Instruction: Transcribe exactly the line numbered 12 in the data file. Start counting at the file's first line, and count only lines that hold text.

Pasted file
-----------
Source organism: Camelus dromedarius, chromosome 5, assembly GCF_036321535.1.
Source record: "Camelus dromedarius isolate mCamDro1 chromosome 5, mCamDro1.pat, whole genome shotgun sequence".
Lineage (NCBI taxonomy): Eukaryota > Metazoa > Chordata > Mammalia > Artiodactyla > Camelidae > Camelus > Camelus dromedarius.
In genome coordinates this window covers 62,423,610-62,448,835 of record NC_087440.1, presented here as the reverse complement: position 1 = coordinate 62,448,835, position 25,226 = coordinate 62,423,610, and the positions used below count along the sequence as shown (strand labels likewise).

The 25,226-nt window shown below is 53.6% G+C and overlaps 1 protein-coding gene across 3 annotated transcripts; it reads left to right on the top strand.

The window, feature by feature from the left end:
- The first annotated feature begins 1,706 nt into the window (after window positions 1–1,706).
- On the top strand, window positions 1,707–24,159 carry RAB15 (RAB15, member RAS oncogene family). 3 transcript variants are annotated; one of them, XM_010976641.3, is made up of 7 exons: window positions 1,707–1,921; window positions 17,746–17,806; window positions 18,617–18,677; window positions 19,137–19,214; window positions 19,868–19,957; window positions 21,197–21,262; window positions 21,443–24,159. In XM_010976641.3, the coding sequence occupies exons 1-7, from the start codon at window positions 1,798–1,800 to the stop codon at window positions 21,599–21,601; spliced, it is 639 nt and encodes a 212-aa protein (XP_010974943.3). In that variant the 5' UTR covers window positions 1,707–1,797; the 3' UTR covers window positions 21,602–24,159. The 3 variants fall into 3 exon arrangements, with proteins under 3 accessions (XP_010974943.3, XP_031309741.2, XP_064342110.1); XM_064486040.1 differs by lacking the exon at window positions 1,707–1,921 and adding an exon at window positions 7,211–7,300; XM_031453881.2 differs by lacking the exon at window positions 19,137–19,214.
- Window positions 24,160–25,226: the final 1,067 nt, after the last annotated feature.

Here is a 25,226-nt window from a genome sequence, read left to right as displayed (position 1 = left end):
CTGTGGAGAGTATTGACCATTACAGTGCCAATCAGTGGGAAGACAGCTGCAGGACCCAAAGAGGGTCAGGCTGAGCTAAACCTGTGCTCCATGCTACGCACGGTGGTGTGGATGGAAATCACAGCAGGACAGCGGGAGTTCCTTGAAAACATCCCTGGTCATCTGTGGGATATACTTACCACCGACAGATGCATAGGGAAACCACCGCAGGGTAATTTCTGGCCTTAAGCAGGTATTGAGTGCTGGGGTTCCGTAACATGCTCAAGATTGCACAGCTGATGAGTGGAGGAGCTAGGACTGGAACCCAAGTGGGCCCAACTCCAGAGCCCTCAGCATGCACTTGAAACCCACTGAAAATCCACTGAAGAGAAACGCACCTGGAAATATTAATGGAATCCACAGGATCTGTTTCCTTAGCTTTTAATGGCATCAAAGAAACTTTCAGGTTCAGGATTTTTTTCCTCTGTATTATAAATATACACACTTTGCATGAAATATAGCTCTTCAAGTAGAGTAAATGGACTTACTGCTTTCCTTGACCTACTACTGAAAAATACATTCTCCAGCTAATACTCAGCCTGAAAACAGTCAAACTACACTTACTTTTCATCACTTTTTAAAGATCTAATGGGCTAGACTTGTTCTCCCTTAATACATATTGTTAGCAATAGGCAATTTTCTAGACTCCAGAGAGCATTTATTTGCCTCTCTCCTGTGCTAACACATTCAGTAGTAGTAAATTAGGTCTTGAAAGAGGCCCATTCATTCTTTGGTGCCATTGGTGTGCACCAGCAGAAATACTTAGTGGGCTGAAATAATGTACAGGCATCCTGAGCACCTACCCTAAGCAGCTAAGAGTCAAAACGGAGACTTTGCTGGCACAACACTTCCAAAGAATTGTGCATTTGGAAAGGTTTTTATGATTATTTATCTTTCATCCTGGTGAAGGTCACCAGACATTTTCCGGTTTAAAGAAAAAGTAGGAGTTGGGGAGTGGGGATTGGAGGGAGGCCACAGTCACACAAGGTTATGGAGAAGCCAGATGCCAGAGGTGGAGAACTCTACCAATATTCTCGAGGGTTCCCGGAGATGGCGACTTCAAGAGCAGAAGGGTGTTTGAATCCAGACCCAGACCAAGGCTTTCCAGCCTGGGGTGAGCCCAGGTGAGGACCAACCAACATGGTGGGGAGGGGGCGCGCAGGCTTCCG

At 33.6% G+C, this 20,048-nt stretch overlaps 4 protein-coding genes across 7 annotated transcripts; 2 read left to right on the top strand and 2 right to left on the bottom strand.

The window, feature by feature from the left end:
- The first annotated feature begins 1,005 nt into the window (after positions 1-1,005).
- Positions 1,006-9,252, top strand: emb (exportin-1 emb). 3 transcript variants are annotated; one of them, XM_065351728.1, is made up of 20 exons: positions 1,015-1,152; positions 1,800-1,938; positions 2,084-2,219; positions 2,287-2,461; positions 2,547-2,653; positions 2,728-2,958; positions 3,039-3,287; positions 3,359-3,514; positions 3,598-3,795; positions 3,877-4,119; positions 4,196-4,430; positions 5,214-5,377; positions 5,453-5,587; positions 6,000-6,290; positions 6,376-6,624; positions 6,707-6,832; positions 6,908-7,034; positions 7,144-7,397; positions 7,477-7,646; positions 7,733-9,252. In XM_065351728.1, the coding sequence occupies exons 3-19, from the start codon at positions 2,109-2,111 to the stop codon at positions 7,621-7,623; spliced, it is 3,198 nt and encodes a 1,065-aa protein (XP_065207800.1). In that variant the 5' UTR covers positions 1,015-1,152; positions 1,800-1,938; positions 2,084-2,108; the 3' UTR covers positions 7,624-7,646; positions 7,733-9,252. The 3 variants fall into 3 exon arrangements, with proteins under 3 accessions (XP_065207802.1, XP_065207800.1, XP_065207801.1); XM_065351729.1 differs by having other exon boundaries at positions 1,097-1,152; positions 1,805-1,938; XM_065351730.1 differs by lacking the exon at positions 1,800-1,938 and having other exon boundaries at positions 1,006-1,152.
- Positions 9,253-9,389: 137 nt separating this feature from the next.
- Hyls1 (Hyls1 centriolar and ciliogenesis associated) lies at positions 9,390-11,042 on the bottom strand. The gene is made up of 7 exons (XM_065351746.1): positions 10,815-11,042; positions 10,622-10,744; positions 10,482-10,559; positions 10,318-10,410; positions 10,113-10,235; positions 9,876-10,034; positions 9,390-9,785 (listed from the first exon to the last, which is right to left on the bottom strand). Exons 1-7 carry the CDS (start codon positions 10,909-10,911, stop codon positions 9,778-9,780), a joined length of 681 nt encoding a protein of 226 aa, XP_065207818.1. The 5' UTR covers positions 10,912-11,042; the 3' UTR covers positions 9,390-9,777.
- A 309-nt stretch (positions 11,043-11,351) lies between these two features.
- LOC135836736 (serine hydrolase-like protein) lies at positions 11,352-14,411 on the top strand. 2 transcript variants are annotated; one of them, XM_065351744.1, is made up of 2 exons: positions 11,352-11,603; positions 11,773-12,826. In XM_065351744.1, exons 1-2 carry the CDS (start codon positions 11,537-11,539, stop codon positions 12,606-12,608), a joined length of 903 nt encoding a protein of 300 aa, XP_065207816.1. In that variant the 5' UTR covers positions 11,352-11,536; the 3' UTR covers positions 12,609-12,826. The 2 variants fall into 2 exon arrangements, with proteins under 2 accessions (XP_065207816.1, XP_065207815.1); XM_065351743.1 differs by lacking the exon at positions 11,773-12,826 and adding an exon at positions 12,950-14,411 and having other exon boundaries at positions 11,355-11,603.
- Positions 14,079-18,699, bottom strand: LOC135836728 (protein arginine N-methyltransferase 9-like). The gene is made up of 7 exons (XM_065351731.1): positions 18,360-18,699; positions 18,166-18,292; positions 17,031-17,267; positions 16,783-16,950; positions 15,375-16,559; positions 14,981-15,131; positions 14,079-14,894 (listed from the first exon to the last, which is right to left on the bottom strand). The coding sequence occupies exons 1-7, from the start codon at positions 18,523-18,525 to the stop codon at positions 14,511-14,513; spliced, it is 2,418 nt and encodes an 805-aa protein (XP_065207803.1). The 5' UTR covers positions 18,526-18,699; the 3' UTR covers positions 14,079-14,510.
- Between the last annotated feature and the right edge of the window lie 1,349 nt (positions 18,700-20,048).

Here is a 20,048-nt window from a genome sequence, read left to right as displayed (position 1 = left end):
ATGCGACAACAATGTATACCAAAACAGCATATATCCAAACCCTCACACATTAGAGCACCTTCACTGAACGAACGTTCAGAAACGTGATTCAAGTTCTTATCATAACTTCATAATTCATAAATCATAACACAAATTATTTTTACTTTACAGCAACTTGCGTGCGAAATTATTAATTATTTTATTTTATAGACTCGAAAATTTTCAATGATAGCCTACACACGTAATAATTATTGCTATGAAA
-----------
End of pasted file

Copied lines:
At 33.6% G+C, this 20,048-nt stretch overlaps 4 protein-coding genes across 7 annotated transcripts; 2 read left to right on the top strand and 2 right to left on the bottom strand.